Filing 212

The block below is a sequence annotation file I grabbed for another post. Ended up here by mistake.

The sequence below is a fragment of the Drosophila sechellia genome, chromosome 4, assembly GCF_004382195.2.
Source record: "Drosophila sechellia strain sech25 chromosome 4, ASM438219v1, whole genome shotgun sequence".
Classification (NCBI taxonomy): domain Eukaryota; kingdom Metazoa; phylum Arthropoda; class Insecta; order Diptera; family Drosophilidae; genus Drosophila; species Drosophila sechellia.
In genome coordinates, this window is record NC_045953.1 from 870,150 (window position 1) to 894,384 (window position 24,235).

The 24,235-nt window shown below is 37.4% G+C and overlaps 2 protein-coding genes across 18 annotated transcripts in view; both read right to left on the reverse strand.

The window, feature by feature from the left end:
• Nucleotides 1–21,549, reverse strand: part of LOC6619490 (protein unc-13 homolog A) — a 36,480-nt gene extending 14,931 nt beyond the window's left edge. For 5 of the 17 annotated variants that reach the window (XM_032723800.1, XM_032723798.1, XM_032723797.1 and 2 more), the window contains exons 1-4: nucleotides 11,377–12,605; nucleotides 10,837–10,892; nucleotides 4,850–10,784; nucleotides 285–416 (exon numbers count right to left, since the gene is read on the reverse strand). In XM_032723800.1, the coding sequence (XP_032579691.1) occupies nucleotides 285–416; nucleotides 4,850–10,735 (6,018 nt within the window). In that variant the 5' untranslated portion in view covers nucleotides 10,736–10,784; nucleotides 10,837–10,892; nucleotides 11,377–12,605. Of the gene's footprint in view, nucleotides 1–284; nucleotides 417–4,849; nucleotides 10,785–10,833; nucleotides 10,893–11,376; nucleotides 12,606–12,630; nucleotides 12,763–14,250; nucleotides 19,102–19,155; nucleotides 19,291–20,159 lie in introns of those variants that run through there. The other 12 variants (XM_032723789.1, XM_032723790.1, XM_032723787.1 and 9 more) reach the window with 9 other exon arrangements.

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IN THE UNITED STATES DISTRICT COURT FOR THE EASTERN DISTRICT OF PENNSYLVANIA __________________________________________ : : : : v. : : TOWERS, PERRIN, FORSTER & CROSBY, : INC., et al., : Defendants. : __________________________________________: ALAN H. DUGAN, et al., Plaintiffs, CIVIL ACTION No. 2:09-cv-5099 Goldberg, J. September 24, 2013 MEMORANDUM OPINION Introduction The parties in this consolidated action return to this Court on limited remand from the United States Court of Appeals for the Third Circuit seeking preliminary approval of their proposed settlement, along with a schedule to notify class members and eventually procure final approval of the settlement after an appropriate hearing. Along with approval of the settlement, they also seek preliminary certification of their proposed settlement class. For the following reasons, the motion will be granted. Factual Background and Procedural History The facts surrounding this matter are set forth in the Court’s Memorandum Opinion granting summary judgment to Defendants (Doc. No. 203), and will not be repeated here. Briefly, this case concerns three complaints filed against Towers, Perrin, Forster & Crosby, Inc. (“Towers Perrin”) by former employee-shareholders who sold their Towers Perrin shares back to the company after 1971, but before the firm merged with Watson Wyatt to form Towers Watson 1 & Co., a publicly traded company. (Mem. Op. 2, 8-9.) For much of its history, Towers Perrin was privately owned by its employees, who, upon promotion to “Principals,” were permitted to purchase stock from the company at a greatly-reduced book value, as long as they agreed to resell the shares to the firm at book value upon retirement. (Mem. Op. 2-3.) Because the book value was much lower than the price the shares would have brought on the open market, the firm was able to sell shares to the new Principals at affordable rates, and also ensure that it would always have enough funds to repurchase the shares when the Principal’s employment came to an end. (Mem. Op. 2-3 & n.3.) Former Principals who had already resold their shares lost out, however, once the shares became publicly traded, and their value skyrocketed. These cases all alleged that implicit in the sale-and-buyback arrangement was an additional promise: that Towers Perrin would remain employee-owned. (Mem. Op. 9.) Plaintiffs contended that in conducting what was essentially a public sale of the company, the current Principals breached that agreement. (Mem. Op. 9.) This Court concluded that there was no such promise, and granted summary judgment to Defendants. On appeal, and after consultation with the Third Circuit’s Chief Mediator, the parties reached a settlement agreement. The agreement provides for a gross settlement fund of $10 million plus interest, to be split among the proposed class members according to the employee’s tenure and the number of shares he or she held at the time of separation from the firm. Discussion The Court must address both the preliminary certification of the proposed settlement class and the preliminary approval of the proposed settlement. Because it makes little sense to assess the reasonableness of the settlement without reference to a defined class, the former will be discussed first. 2 A. Preliminary Certification of the Settlement Class Plaintiffs seek only the certification of a settlement class, not a litigation class, but that does not relieve the Court of the responsibility to ensure that the proposed class satisfies the Federal Rules of Civil Procedure. As a general matter, “[s]ettlement classes must satisfy the Rule 23(a) requirements of numerosity, commonality, typicality, and adequacy of representation.” In re Gen. Motors Corp. Pick-Up Truck Fuel Tank Products Liability Litig., 55 F.3d 768, 778 (3d Cir. 1995). In addition, the class must satisfy the relevant requirements of F.R.C.P. 23(b), though obviously the court “need not inquire whether the case, if tried, would present intractable management problems.” Amchem Prods., Inc. v. Windsor, 521 U.S. 591, 620 (1997). Plaintiffs seek to certify a class consisting of “all former Towers Perrin Principals . . . who retired or otherwise terminated their service with Towers Perrin and ceased to be Principals on or after January 1, 1971 and on or prior to June 1, 2005,” with several exceptions. (Br. in Support of Mot. 4.) The proposed class excludes any Principals who: (1) received or will receive any consideration arising from the merger with Watson Wyatt, (2) participated in the Voluntary Separation Program,1 (3) signed a release of claims in favor of Towers Perrin in connection with the sale of stock back to the firm, (4) were employees of Towers Perrin or Watson Wyatt at the time of the merger, or (5) are current employees of Towers Watson. (Br. in Support of Mot. 4-5.) As defined, preliminary certification of the class is appropriate. Plaintiffs estimate that the proposed settlement class includes 1,050 individuals, a number that satisfies the requirement that the class be “so numerous that joinder of all members is impracticable.” F.R.C.P. 23(a)(1); 1 As explained in the opinion granting summary judgment, the Voluntary Separation Program was instituted in 2006 following the announcement that Towers Perrin was considering a public sale in an effort to encourage Principals “to retire at normal age” rather than remain with Towers Perrin in hopes that a sale would boost the value of their shares. Principals who participated in the program received book value for their shares, along with $200,000 and the right to purchase discounted shares of Towers Perrin stock if an initial public offering occurred within three years of their retirement. (Mem. Op. 7.) 3 see also Stewart v. Abraham, 275 F.3d 220, 226-27 (3d Cir. 2001) (“[G]enerally if the named plaintiff demonstrates that the potential number of plaintiffs exceeds 40, the first prong of Rule 23(a) has been met.”); Mehling v. N.Y. Life Ins. Co., 246 F.R.D. 467, 474 (E.D. Pa. 2007) (citing cases). Furthermore, common questions of law and fact exist between the individual class members. F.R.C.P. 23(a)(2). The primary issue in this litigation is whether, in selling and repurchasing the stock from class members, Towers Perrin made an enforceable promise to keep the firm employee-owned. And as our earlier opinion indicated, each class member received a similar “Stock Offer Letter” upon being promoted to a Principal, which set forth the “terms on which Towers Perrin offered to sell stock to Principals.” (Mem. Op. 4.) Thus, this litigation includes common legal questions, the answers to which require reference to an essentially common set of facts. This provides the “necessary glue among class members to make adjudicating the case as a class worthwhile.” Newton v. Merrill Lynch, Pierce, Fenner & Smith, Inc., 259 F.3d 154, 182 (3d Cir. 2001). “The concepts of commonality and typicality are broadly defined and tend to merge.” Barnes v. Am. Tobacco Co., 161 F.3d 127, 141 (3d Cir. 1998) (quoting Baby Neal v. Casey, 43 F.3d 48, 56 (3d Cir. 1994)) (internal quotation marks omitted). The named plaintiffs’ claims are typical if they “arise[] from the same event or practice or course of conduct that gives rise to the claims of the class members,” and are based on the same legal theory. Id. Here, the named Plaintiffs’ claims satisfy the typicality requirement for essentially the same reason that they satisfy the commonality requirement. Each named Plaintiff asserts claims based on an alleged promise made by Towers Perrin in the conduct of its stock sale-and-buyback program. The class members’ claims arise from the same course of conduct. Thus, F.R.C.P. 23(a)(3) is satisfied. 4 Finally, F.R.C.P. 23(a)(4) requires that the “representative parties will fairly and adequately protect the interests of the class.” This requirement seeks to ferret out “conflicts of interest between named parties and the class they seek to represent,” and is satisfied if the representative “possess[es] the same interest[s] and suffer[s] the same injur[ies] as the class members.” Amchem, 521 U.S. at 625-26 (quoting East Texas Motor Freight Sys., Inc. v. Rodriguez, 431 U.S. 395, 403 (1977)) (internal quotation marks omitted). The named Plaintiffs in this case plainly satisfy this requirement, in that their claims are typical of the absent class members’ claims, and there are no apparent conflicts of interest. See Mehling, 246 F.R.D. at 475. Further, the attorneys for the class have proven themselves equal to the task, vigorously litigating this case from start to finish. In other words, they “clearly possess the expertise to litigate this matter effectively, as evidenced by the quality, timeliness and professional nature of their work before this court.” In re Ikon Office Solutions, Inc., 209 F.R.D. 94, 103 (E.D. Pa. 2002). In addition to meeting the Rule 23(a) requirements, the proposed class can be properly certified under Rule 23(b)(3). Our earlier opinion sets out the controlling nature of the common questions of law and fact in this litigation: the claims of all class members rise or fall together. This is more than enough to satisfy the predominance inquiry, which merely tests whether a class action “would achieve economies of time, effort, and expense, and promote uniformity of decision as to persons similarly situated.” F.R.C.P. 23(b)(3) advisory committee notes to 1966 amendment; see also Sullivan, 667 F.3d at 297. Given the common threads tying all the class members’ claims together, class adjudication is plainly superior to hundreds of individual cases challenging essentially the same conduct. This is even truer in the settlement class context, since minor differences in individual claims that might create practical problems at trial are less important when the proposal is that there be no trial. See Sullivan, 667 F.3d at 303-04. 5 Therefore, the Court will grant Plaintiffs’ motion for preliminary certification of the settlement class. B. Preliminary Approval of the Proposed Settlement Under the Federal Rules of Civil Procedure, “[t]he claims, issues, or defenses of a certified class may be settled, voluntarily dismissed, or compromised only with the court’s approval.” F.R.C.P. 23(e). This requirement exists to allow the court to protect absent class members who will be bound by the settlement, but did not have an opportunity to participate in its negotiation. Rodriguez v. Nat’l City Bank, 2013 WL 4046385 at *5 (3d Cir. Aug. 12, 2013); Sullivan, 667 F.3d at 319. While the ultimate approval of a class settlement turns on whether the court finds the proposal “fair, reasonable, and adequate,” F.R.C.P. 23(e)(2), preliminary approval may be granted as long as the proposal does not “disclose[] grounds to doubt its fairness or other obvious deficiencies such as unduly preferential treatment of class representatives or segments of the class, or excessive compensation for attorneys, and whether it appears to fall within the range of possible approval.” Mehling, 246 F.R.D. at 472 (quoting Thomas v. NCO Fin. Sys., 2002 WL 1773035 at *5 (E.D. Pa. July 31, 2002)) (internal quotation mark omitted). The settlement in this case is fairly simple. Towers Perrin will make a single payment of $10 million into a claims fund to be administered by an outside fiduciary. Court-approved attorney’s fees, expenses, and administrative costs will be paid from this fund, leaving a net amount for class members of approximately $6 million. Class members will be given notice of the settlement and the opportunity to submit a proof of claim. The proceeds from the fund will then be split among the class members who submitted valid claims according to a formula that 6 accounts for the number of shares the class member sold back to the firm at the time of his or her separation, as well as the member’s tenure.2 At this stage, the settlement appears within the bounds of reasonableness warranting preliminary approval. While the $10 million recovery reflects but a fraction of the increased value from the public sale, Plaintiffs were fighting an uphill battle by the time the settlement was reached. This Court had granted summary judgment as to all claims against all Defendants, leaving Plaintiffs with a substantial chance of receiving no recovery at all. Plaintiffs faced an uncertain outcome in the Third Circuit, followed by more litigation in this Court, if they hoped to obtain a favorable judgment. This lengthy process would have resulted in significant cost and delay. When compared to the relatively immediate and certain recovery promised by the settlement, there is good reason to think that the recovery is fair. In addition, the participation of the Third Circuit’s mediator suggests an arms-length negotiation, rather than collusion for the benefit of attorneys or named plaintiffs. See Mehling, 246 F.R.D. at 473 (granting preliminary approval to class settlement that was “the result of a hard-fought and lengthy negotiation process overseen by [a] Magistrate Judge”). Class counsel’s requested compensation, which Plaintiffs’ represent will be no more than $3 million (not including expenses), or 30% of the total fund, also falls within the bounds of reasonableness. See id. at 472 n.4 (granting preliminary approval to class settlement that provided for attorney’s fees of not more than 33% of the gross settlement fund). 2 More specifically, a given class member’s recovery will be calculated by multiplying the net settlement fund by a fraction that accounts for the number of “share years” the member accumulated in comparison to the body of claimants as a whole. The amount of “share years” accumulated by a member is equal to the number of years the member was a Towers Perrin Principal multiplied by the number of shares the member sold back to Towers Perrin at the time he or she left the firm. 7 Thus, the Court finds no reason at this stage to doubt the fairness of the settlement, and will grant preliminary approval. Of course, prior to deciding whether to grant final approval, the Court will hold a fairness hearing and consider the views of objectors, if any. See Manual for Complex Litig. (Fourth) § 21.643 (2004). C. Notice Having granted preliminary certification of the settlement class, along with preliminary approval of the settlement itself, the Court “must direct notice in a reasonable manner to all class members who would be bound by the proposal.” F.R.C.P. 23(e)(1). Due process requires that the notice be “reasonably calculated, under all the circumstances, to apprise interested parties of the pendency of the action and afford them an opportunity to present their objections.” Mullane v. Cent. Hanover Bank & Trust Co., 339 U.S. 306, 314 (1950). Further, F.R.C.P. 23(c)(2)(B) requires that in a Rule 23(b)(3) action, the class must receive “the best notice that is practicable under the circumstances.” In the context of a class settlement, the substance of the notice “must inform class members of (1) the nature of the litigation; (2) the settlement’s general terms; (3) where complete information can be located; and (4) the time and place of the fairness hearing.” In re Cendant Corp. Sec. Litig., 109 F. Supp. 2d 235, 254 (D.N.J. 2000); see also F.R.C.P. 23(c)(2)(B). After reviewing the proposed notice, the Court concludes that it satisfies due process in form and substance. Plaintiffs propose notification by “mailing the Notice to each Class Member for whom Towers Watson has a mailing address and publishing the Notice on a website maintained by the Claims Administrator.” (Br. in Support of Mot. 18.) Individual notice by firstclass mail is the best notice practicable in this case, and has long been considered to satisfy due process in the class-action context. See Phillips Petrol. Co. v. Shutts, 472 U.S. 797, 812 (1985) 8 (concluding that a procedure in which “a fully descriptive notice is sent first-class mail to each class member, with an explanation of the right to ‘opt-out,’ satisfies due process”); In re Agent Orange Prod. Liability Litig., 818 F.2d 145, 167-69 (2d Cir. 1987) (finding notice mailed to more than 70,000 veterans in Agent Orange registry, plus publication, sufficient); Wright and Miller, Federal Practice and Procedure § 1786 & n.43 (citing several cases involving mailed notice). Further, publication on a website devoted to the litigation will allow class members an alternative route to receive notice. Substantively, the sixteen page notice adequately informs the class members of all the information required by F.R.C.P. 23(c)(2)(B). It covers the nature of the case and the claims, defines the class, and indicates to the class member that he or she can seek to be excluded from the class, can file objections, or can seek assistance from an independent attorney. It also explains in detail the nature of the settlement and the formula that will ultimately be used to allocate payments. Finally, it includes spaces to notify members of their right to participate in a final fairness hearing on a particular date. The Court will therefore approve the notice and manner of service. Conclusion The Plaintiffs return to this Court seeking approval for a $10 million dollar settlement after having lost on summary judgment less than a year ago. Although this recovery is far less than Plaintiffs originally sought, the procedural posture of the case, along with the threat of further lengthy and costly litigation, make the settlement reasonable on its face. In addition, the proposed class is properly defined, and satisfies the requirements of F.R.C.P. 23. Accordingly, Plaintiffs’ motion for preliminary certification of the settlement class and preliminary approval of the settlement will be granted. The Court’s Order follows. 9